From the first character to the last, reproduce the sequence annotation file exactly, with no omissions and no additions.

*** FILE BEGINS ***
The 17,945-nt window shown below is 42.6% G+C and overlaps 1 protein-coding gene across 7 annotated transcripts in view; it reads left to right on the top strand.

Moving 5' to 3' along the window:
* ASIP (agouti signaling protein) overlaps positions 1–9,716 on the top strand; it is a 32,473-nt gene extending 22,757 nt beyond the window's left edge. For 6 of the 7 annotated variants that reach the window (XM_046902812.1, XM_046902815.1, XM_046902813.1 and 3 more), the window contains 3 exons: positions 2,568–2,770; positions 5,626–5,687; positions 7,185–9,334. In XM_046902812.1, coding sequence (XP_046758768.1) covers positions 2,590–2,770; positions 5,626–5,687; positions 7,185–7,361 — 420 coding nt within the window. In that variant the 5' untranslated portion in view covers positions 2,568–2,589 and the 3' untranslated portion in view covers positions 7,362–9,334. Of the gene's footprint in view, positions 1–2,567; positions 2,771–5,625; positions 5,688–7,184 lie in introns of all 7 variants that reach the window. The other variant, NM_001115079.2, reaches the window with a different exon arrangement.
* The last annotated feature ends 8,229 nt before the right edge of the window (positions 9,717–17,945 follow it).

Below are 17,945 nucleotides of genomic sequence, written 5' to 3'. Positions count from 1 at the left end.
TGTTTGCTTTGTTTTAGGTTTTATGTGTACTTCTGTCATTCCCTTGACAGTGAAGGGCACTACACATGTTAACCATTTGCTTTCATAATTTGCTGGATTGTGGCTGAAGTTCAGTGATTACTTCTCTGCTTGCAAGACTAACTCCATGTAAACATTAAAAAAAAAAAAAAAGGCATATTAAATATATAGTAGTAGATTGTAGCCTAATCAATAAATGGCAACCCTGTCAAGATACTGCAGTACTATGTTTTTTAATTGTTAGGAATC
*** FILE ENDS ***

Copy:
The 17,945-nt window shown below is 42.6% G+C and overlaps 1 protein-coding gene across 7 annotated transcripts in view; it reads left to right on the top strand.

Moving 5' to 3' along the window:
* ASIP (agouti signaling protein) overlaps positions 1–9,716 on the top strand; it is a 32,473-nt gene extending 22,757 nt beyond the window's left edge. For 6 of the 7 annotated variants that reach the window (XM_046902812.1, XM_046902815.1, XM_046902813.1 and 3 more), the window contains 3 exons: positions 2,568–2,770; positions 5,626–5,687; positions 7,185–9,334. In XM_046902812.1, coding sequence (XP_046758768.1) covers positions 2,590–2,770; positions 5,626–5,687; positions 7,185–7,361 — 420 coding nt within the window. In that variant the 5' untranslated portion in view covers positions 2,568–2,589 and the 3' untranslated portion in view covers positions 7,362–9,334. Of the gene's footprint in view, positions 1–2,567; positions 2,771–5,625; positions 5,688–7,184 lie in introns of all 7 variants that reach the window. The other variant, NM_001115079.2, reaches the window with a different exon arrangement.
* The last annotated feature ends 8,229 nt before the right edge of the window (positions 9,717–17,945 follow it).

Below are 17,945 nucleotides of genomic sequence, written 5' to 3'. Positions count from 1 at the left end.
TGTTTGCTTTGTTTTAGGTTTTATGTGTACTTCTGTCATTCCCTTGACAGTGAAGGGCACTACACATGTTAACCATTTGCTTTCATAATTTGCTGGATTGTGGCTGAAGTTCAGTGATTACTTCTCTGCTTGCAAGACTAACTCCATGTAAACATTAAAAAAAAAAAAAAAGGCATATTAAATATATAGTAGTAGATTGTAGCCTAATCAATAAATGGCAACCCTGTCAAGATACTGCAGTACTATGTTTTTTAATTGTTAGGAATC